Given the concerns regarding impartiality, the mediation-arbitration agreement should be clear about when the mediator/arbitrator’s role shifts from facilitator to decision maker.

Putting Best Feet Forward

Whether the med-arb is undertaken in a single event, or a staged process, the mediation-arbitration agreement should provide for a record of the solutions reached in mediation, in writing, prior to proceeding to the arbitration stage.  Where the process contemplates a single event, parties should also take the opportunity to inform the mediator-arbitrator which submissions are no longer necessary to consider.

However, the advantages gained in the mediation stage need not be limited to the issues – formal offers made during the mediation stage can be carried through to the arbitration as well.  Parties may wish to consider whether the arbitrator should be restricted to selecting from the final, or the best, offers made by each side during the mediation, irrespective of what might otherwise be the arbitral decision on the merits.  If the parties are not willing to lock in a compromise during the mediation, it is a clear signal that little more time need be spent in mediation.  However, when the parties are interested in resolution, locking-in offers provides additional motivation to reach an ultimate compromise and avoid “litigation” risk at the arbitration stage.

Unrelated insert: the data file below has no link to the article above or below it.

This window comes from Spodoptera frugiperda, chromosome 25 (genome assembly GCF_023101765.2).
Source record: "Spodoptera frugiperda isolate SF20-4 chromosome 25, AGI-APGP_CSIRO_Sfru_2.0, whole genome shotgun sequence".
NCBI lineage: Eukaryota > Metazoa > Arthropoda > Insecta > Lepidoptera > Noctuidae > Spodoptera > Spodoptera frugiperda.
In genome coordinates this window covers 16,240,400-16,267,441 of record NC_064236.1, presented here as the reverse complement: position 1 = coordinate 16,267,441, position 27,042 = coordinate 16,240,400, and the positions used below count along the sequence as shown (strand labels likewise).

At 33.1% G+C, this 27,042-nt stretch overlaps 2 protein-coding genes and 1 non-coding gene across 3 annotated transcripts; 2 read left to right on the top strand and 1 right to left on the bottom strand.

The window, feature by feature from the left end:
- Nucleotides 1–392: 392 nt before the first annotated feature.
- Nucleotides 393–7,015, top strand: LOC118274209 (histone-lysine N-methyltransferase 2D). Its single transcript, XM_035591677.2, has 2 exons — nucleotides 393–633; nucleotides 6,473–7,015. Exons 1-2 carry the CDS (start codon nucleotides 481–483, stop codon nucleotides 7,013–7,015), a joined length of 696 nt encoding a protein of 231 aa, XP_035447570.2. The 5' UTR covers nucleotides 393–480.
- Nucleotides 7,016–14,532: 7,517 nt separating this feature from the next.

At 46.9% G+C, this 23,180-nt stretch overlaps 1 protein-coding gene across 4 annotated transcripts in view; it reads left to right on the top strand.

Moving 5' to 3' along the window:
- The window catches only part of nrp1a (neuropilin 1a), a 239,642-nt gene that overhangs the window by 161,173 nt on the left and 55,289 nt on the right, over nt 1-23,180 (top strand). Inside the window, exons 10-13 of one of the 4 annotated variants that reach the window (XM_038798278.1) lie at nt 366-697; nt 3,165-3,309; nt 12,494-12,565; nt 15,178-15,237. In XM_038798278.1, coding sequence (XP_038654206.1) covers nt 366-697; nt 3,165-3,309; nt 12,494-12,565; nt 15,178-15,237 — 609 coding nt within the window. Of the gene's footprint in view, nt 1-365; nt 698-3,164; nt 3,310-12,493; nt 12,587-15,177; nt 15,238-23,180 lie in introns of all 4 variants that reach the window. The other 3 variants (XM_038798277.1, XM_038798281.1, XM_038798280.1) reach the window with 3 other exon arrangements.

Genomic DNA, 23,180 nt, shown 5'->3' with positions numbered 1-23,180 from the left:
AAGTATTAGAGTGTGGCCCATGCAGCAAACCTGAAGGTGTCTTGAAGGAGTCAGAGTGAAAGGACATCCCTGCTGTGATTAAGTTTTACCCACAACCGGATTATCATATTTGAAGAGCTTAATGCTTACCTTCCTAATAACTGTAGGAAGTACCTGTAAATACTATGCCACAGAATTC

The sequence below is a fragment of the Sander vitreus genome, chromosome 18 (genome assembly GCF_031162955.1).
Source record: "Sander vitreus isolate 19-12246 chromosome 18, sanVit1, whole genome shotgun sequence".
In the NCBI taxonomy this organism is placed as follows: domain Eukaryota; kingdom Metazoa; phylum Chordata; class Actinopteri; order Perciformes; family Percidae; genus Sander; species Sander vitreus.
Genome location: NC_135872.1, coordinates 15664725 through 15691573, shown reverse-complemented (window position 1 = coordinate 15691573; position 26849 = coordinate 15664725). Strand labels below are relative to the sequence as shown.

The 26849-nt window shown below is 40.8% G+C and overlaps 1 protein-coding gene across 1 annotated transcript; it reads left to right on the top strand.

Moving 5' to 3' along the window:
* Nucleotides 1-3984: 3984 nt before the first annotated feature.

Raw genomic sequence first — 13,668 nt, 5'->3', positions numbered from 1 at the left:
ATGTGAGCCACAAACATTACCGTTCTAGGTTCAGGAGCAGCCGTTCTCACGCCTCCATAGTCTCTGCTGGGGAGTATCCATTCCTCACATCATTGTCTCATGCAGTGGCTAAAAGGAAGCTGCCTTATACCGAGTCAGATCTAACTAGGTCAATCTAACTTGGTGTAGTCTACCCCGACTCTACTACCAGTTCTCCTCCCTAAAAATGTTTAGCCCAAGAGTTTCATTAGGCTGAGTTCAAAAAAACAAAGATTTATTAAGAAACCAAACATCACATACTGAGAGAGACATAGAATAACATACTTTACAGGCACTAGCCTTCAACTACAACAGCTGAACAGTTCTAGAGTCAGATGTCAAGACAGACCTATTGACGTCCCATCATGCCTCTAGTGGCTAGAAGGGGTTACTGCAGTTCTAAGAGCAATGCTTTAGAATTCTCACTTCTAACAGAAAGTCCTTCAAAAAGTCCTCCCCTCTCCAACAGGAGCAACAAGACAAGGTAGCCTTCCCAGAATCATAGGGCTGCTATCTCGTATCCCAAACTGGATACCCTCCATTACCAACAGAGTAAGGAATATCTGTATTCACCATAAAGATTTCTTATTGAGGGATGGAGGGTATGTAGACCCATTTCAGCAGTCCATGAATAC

Not all of these concerns can be mitigated through the mediation-arbitration agreement.  Indeed, both sides need to approach the med-arb expecting a bit of “tough-love” from the mediator-arbitrator.  Retaining an experienced mediator-arbitrator early on provides an opportunity to receive guidance on the most difficult procedural aspects of the med-arb, in addition to the expertise that the professional will ultimately provide during the med-arb itself.

 


[1] Discussion in this article is limited to domestic disputes.  International commercial arbitration is subject to separate legislative treatment in many provinces.

[2] Arbitration Act, 1991, SO 1991, c 17, sections 3 and 35.  See also Marchese v Marchese, 2007 ONCA 34, 154 AWCS (3d) 275.

[3] Alberta [Arbitration Act, RSA 2000, c A-43, section 35]; Saskatchewan [The Arbitration Act, 1992, SS 1992, c A-24.1, section 36], Manitoba [The Arbitration Act, CCSM c A120, section 35], Nova Scotia [Commercial Arbitration Act, SNS 1999, c 5, section 39] and New Brunswick [Arbitration Act, RSNB 2014, c 100, section 35].

[4] In the remaining jurisdictions, there are generally provisions permitting the removal of an arbitrator for “misconduct”: see Arbitration Act, RSNWT 1988, c A-5, section 9; Arbitration Act, RSY 2002, c 8, section 8; and Arbitration Act, RSNWT (Nu) 1988, c A-5, section 9.


 

David Farmer and Steven Kley are Senior Legal Counsel and Legal Counsel, respectively, Canadian Regulatory Law, Energy at TransCanada.  They provide in-house legal advice to TransCanada’s power businesses with a focus on administrative, regulatory and commercial law.